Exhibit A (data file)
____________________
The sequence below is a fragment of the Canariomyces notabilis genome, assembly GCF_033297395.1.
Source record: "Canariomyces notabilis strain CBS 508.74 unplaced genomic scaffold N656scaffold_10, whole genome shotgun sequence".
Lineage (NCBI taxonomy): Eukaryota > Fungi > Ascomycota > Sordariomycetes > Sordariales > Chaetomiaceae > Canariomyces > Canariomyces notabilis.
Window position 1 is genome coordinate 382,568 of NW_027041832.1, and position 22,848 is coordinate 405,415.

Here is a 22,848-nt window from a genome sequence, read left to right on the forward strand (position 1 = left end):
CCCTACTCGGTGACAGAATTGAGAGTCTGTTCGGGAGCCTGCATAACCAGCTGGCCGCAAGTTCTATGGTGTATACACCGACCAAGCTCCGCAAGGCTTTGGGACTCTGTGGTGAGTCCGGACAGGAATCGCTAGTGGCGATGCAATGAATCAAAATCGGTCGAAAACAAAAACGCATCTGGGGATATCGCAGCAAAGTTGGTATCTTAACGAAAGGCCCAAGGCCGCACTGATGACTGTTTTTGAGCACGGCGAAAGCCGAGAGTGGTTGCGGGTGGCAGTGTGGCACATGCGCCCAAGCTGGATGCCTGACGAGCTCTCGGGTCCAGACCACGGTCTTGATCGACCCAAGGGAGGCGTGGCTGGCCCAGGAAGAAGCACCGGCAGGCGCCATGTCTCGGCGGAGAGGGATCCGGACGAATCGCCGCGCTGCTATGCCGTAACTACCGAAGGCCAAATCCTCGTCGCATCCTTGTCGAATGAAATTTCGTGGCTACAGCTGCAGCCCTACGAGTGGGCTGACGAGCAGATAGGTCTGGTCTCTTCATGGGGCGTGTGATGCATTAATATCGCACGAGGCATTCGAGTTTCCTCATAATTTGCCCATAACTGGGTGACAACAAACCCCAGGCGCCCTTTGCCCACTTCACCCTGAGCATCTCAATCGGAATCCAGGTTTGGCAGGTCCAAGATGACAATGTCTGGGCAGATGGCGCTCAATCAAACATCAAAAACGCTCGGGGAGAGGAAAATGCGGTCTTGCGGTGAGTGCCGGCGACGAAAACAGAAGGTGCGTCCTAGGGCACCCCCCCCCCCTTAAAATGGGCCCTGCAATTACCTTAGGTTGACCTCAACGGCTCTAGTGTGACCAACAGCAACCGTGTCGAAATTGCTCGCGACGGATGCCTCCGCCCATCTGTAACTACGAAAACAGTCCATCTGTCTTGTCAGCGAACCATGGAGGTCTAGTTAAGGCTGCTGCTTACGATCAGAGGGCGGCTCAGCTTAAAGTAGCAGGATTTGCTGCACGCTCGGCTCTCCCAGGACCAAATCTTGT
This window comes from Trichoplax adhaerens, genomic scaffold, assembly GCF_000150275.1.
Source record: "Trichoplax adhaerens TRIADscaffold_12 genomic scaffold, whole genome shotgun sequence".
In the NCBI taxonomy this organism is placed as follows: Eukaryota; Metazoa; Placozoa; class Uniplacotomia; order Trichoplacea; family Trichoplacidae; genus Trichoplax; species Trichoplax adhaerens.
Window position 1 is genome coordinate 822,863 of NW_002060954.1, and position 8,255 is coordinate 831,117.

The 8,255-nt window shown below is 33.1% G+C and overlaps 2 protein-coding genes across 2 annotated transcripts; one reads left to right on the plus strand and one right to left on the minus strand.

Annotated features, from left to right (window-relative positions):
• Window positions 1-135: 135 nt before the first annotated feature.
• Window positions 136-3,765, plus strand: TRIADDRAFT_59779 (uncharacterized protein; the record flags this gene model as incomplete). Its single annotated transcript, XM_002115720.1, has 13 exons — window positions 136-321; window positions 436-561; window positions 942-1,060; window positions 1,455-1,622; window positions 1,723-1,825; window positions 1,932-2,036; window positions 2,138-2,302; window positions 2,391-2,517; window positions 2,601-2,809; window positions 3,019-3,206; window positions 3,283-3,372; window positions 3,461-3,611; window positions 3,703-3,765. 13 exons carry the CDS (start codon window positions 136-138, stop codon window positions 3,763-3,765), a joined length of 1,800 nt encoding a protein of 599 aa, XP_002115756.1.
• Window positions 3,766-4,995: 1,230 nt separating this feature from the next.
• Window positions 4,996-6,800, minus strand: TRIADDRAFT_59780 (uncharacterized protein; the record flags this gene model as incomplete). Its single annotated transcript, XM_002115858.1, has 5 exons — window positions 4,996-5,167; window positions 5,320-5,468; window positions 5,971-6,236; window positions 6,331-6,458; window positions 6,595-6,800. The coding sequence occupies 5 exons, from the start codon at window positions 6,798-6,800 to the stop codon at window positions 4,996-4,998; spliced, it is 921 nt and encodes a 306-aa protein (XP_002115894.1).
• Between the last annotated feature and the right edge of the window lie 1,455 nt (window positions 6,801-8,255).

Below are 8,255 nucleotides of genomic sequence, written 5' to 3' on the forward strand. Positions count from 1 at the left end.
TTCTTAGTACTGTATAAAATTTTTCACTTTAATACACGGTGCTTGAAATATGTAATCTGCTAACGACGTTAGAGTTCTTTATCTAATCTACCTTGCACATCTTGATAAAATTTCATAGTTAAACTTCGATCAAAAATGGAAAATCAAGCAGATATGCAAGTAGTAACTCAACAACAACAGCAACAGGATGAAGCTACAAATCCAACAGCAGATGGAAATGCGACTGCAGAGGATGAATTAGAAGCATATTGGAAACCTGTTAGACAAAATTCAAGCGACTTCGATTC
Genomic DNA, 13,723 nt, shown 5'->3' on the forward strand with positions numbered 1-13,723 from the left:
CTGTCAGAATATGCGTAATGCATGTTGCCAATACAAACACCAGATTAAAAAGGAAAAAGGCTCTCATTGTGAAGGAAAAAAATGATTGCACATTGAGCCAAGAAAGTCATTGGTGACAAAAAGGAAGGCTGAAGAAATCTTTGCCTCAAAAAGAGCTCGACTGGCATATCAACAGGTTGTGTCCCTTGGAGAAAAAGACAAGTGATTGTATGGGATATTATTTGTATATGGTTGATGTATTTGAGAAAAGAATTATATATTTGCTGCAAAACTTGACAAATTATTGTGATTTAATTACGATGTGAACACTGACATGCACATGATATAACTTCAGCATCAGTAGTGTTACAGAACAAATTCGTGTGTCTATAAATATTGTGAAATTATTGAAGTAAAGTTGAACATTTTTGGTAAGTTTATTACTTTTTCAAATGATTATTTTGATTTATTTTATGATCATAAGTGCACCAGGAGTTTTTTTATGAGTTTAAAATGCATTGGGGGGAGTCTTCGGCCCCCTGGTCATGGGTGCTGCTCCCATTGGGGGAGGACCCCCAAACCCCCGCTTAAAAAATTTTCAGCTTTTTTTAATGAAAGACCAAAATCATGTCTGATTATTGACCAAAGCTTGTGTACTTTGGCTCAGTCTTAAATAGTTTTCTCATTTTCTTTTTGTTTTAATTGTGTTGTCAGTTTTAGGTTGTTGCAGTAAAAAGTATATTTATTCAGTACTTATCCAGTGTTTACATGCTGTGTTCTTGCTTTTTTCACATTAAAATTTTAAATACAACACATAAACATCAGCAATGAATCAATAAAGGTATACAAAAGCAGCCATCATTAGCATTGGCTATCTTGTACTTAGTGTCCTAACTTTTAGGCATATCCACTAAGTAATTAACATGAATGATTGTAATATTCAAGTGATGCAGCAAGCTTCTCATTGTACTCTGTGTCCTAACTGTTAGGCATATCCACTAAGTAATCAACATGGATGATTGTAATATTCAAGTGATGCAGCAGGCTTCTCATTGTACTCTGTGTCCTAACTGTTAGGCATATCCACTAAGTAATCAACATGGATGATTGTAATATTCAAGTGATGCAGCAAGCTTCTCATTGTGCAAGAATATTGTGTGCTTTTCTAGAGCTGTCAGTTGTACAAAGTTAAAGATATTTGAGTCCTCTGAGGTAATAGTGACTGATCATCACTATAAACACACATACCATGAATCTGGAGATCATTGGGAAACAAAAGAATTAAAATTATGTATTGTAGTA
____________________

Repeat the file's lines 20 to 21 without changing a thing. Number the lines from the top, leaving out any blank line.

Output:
Genomic DNA, 13,723 nt, shown 5'->3' on the forward strand with positions numbered 1-13,723 from the left:
CTGTCAGAATATGCGTAATGCATGTTGCCAATACAAACACCAGATTAAAAAGGAAAAAGGCTCTCATTGTGAAGGAAAAAAATGATTGCACATTGAGCCAAGAAAGTCATTGGTGACAAAAAGGAAGGCTGAAGAAATCTTTGCCTCAAAAAGAGCTCGACTGGCATATCAACAGGTTGTGTCCCTTGGAGAAAAAGACAAGTGATTGTATGGGATATTATTTGTATATGGTTGATGTATTTGAGAAAAGAATTATATATTTGCTGCAAAACTTGACAAATTATTGTGATTTAATTACGATGTGAACACTGACATGCACATGATATAACTTCAGCATCAGTAGTGTTACAGAACAAATTCGTGTGTCTATAAATATTGTGAAATTATTGAAGTAAAGTTGAACATTTTTGGTAAGTTTATTACTTTTTCAAATGATTATTTTGATTTATTTTATGATCATAAGTGCACCAGGAGTTTTTTTATGAGTTTAAAATGCATTGGGGGGAGTCTTCGGCCCCCTGGTCATGGGTGCTGCTCCCATTGGGGGAGGACCCCCAAACCCCCGCTTAAAAAATTTTCAGCTTTTTTTAATGAAAGACCAAAATCATGTCTGATTATTGACCAAAGCTTGTGTACTTTGGCTCAGTCTTAAATAGTTTTCTCATTTTCTTTTTGTTTTAATTGTGTTGTCAGTTTTAGGTTGTTGCAGTAAAAAGTATATTTATTCAGTACTTATCCAGTGTTTACATGCTGTGTTCTTGCTTTTTTCACATTAAAATTTTAAATACAACACATAAACATCAGCAATGAATCAATAAAGGTATACAAAAGCAGCCATCATTAGCATTGGCTATCTTGTACTTAGTGTCCTAACTTTTAGGCATATCCACTAAGTAATTAACATGAATGATTGTAATATTCAAGTGATGCAGCAAGCTTCTCATTGTACTCTGTGTCCTAACTGTTAGGCATATCCACTAAGTAATCAACATGGATGATTGTAATATTCAAGTGATGCAGCAGGCTTCTCATTGTACTCTGTGTCCTAACTGTTAGGCATATCCACTAAGTAATCAACATGGATGATTGTAATATTCAAGTGATGCAGCAAGCTTCTCATTGTGCAAGAATATTGTGTGCTTTTCTAGAGCTGTCAGTTGTACAAAGTTAAAGATATTTGAGTCCTCTGAGGTAATAGTGACTGATCATCACTATAAACACACATACCATGAATCTGGAGATCATTGGGAAACAAAAGAATTAAAATTATGTATTGTAGTA